Secret Wars was supposed to change everything for the Marvel Comic Universe forever, but another comic showed that wasn’t going to be the case.

The modern Secret Wars is one of Marvel’s most revered comic book events, but a avengers the comic showed that it wouldn’t have the impact some fans expected. The affair of Ultron’s Rage is a perfect case study in the struggles of making the stakes of events feel real; but the “spoiled” comic also contains a lesson in how to make these events special, regardless of the spoilers.

The 2015 event Secret Wars has been billed as the biggest Marvel Universe shakeup of all time. With the destruction of the entire multiverse as the prelude, the open question was what the Marvel Universe would look like after the comic book event ended. At the time, rumors of a DC-style reboot, a first for Marvel, were constantly in the air. However, when Secret Wars done and the dust settled, the Marvel Universe looked pretty much the same without a big reset. Even before the event ended, there was a big sign that fans expecting a full universe reboot would come back to miss.


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Secret Wars wasn’t the universal upheaval fans expected

Hank Pym merged with Ultron in Rage of Ultron

The Status Quo Of This “New” Marvel Universe Was Spoiled In The Original Graphic Novel Avengers: Rage of Ultron by Rick Remender, Jerome Opeña and Pepe Larraz, which was previously published Secret Wars by Jonathan Hickman and Esad Ribić even had started. In April 2015, when most Marvel comics were reacting to the impending multiversal destruction of Secret Warswhich would begin the following month, Ultron’s Rage released, and was clearly defined after Secret Wars. The most obvious sign was of rage focus on Hank Pym. Hank was last seen in New Avengers Vol 3 #29by Jonathan Hickman and Kev Walker, part of Secret Wars’ upstream. Hanks in New Avengers #29 didn’t fit Hank’s ending Ultron’s Ragewhere he was merged with Ultron himself.

While the deteriorating status quo of the entire Marvel Universe is dramatic, it’s just one example of a common problem with event comics. The existence of simultaneous comics indifferent to any current events belies the idea that events “change things…forever!” The stakes for so many event comics are “shattering,” and seeing continued titles that don’t touch on those stakes can easily deflate an event’s supposed significance. While frustrating at times, there’s nothing to be gained by forcing every simultaneous comic to acknowledge the supposed significance of an event. Event comics and their tie-ins already have a bad reputation for disrupting ongoing stories. It’s not worth hurting other comics even more just to support an event.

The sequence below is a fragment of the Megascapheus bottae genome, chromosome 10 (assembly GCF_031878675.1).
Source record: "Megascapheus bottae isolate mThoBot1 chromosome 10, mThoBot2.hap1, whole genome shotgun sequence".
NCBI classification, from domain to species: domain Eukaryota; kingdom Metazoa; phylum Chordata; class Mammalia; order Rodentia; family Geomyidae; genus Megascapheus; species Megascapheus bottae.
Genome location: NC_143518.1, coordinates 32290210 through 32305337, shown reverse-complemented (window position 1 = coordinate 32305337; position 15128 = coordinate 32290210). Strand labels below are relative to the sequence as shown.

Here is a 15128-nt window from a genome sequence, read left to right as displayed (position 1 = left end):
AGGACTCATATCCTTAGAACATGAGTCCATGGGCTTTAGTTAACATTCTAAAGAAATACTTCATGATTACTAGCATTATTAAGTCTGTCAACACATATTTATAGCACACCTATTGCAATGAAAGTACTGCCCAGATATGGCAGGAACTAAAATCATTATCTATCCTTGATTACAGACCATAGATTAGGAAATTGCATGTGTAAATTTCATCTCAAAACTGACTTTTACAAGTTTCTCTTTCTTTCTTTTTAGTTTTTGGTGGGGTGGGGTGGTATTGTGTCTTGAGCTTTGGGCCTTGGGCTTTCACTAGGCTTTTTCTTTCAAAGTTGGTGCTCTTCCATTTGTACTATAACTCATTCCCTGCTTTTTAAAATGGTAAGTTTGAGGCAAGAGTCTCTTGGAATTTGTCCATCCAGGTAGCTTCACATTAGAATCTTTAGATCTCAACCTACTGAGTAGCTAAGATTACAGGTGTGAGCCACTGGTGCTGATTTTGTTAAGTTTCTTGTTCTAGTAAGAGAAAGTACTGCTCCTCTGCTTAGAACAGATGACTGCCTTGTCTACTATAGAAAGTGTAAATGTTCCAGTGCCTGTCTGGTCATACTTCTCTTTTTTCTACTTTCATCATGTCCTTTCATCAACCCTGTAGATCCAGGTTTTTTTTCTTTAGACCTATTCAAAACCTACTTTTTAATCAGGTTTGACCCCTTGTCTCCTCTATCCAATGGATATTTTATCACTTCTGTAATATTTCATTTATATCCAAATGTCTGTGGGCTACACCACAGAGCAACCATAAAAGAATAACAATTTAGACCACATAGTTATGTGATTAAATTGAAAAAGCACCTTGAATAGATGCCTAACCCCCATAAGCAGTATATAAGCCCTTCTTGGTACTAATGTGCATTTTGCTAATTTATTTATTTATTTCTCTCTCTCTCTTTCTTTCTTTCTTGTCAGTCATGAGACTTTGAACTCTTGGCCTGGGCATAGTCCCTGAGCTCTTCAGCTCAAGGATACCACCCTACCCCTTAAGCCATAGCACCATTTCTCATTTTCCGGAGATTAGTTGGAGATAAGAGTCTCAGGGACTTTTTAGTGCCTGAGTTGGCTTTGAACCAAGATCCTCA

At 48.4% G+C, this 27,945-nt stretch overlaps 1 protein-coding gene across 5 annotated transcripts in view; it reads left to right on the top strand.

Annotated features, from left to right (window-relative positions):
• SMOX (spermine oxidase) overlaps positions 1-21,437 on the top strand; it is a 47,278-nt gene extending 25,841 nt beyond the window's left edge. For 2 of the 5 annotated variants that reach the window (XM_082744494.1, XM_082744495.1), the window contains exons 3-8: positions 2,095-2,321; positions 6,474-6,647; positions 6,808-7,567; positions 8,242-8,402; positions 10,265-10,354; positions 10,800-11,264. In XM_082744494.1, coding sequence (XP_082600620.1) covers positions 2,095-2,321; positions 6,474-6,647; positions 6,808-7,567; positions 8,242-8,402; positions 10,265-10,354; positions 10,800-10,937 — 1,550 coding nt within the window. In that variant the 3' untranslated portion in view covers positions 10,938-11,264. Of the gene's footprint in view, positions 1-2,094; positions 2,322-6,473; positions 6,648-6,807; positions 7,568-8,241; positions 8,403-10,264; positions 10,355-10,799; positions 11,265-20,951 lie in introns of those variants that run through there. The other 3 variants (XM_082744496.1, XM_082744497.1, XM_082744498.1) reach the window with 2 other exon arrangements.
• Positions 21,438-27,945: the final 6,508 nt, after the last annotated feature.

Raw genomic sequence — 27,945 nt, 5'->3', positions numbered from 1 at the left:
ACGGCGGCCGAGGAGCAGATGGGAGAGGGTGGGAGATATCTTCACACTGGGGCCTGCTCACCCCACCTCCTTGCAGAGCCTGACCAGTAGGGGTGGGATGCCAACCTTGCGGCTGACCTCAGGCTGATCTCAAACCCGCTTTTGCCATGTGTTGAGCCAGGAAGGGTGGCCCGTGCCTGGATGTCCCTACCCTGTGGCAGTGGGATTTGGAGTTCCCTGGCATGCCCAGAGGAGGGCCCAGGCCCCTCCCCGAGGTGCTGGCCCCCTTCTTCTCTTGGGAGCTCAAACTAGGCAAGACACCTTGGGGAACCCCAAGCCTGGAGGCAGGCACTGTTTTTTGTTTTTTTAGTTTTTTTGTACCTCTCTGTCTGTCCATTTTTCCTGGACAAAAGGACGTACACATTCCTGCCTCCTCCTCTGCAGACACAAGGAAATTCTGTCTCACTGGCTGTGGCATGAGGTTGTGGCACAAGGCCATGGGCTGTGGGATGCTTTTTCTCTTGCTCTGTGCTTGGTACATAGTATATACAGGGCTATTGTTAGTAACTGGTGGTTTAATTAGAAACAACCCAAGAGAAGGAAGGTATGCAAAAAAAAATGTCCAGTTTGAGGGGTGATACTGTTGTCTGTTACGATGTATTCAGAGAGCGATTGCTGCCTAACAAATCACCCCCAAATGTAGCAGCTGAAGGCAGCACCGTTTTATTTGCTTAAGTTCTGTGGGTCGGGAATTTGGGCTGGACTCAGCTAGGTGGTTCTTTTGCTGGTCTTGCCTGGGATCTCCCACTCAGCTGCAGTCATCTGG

If event comics want to have the impact they promise on coverage, then perhaps a lesson can be learned from Hickman and Ribić Secret Wars. Even though fans had signs that it wouldn’t change everything forever, Secret Wars is consistently recognized as one of the best Marvel events, and that’s because of its emotional core and the character conflicts at its core. The emotional battle between Reed Richards and Doctor Doom at the heart of Secret Wars is one of its most famous aspects. If the writers literally can’t destroy everything, at least permanently, then the high stakes must be for the characters. Focusing on the inner life and struggles of its participants will always make an event more memorable, and guess what? Spoiler alert, but the heroes will likely win in the end. If it looks like these heroes have grown up, then no amount of status quo spoilers, or cognitive dissonance, can ruin a story. Secret Wars is irrefutable proof. It may have been “spoiled” by a avengers history, but it’s still one of the best Marvel events of all time.

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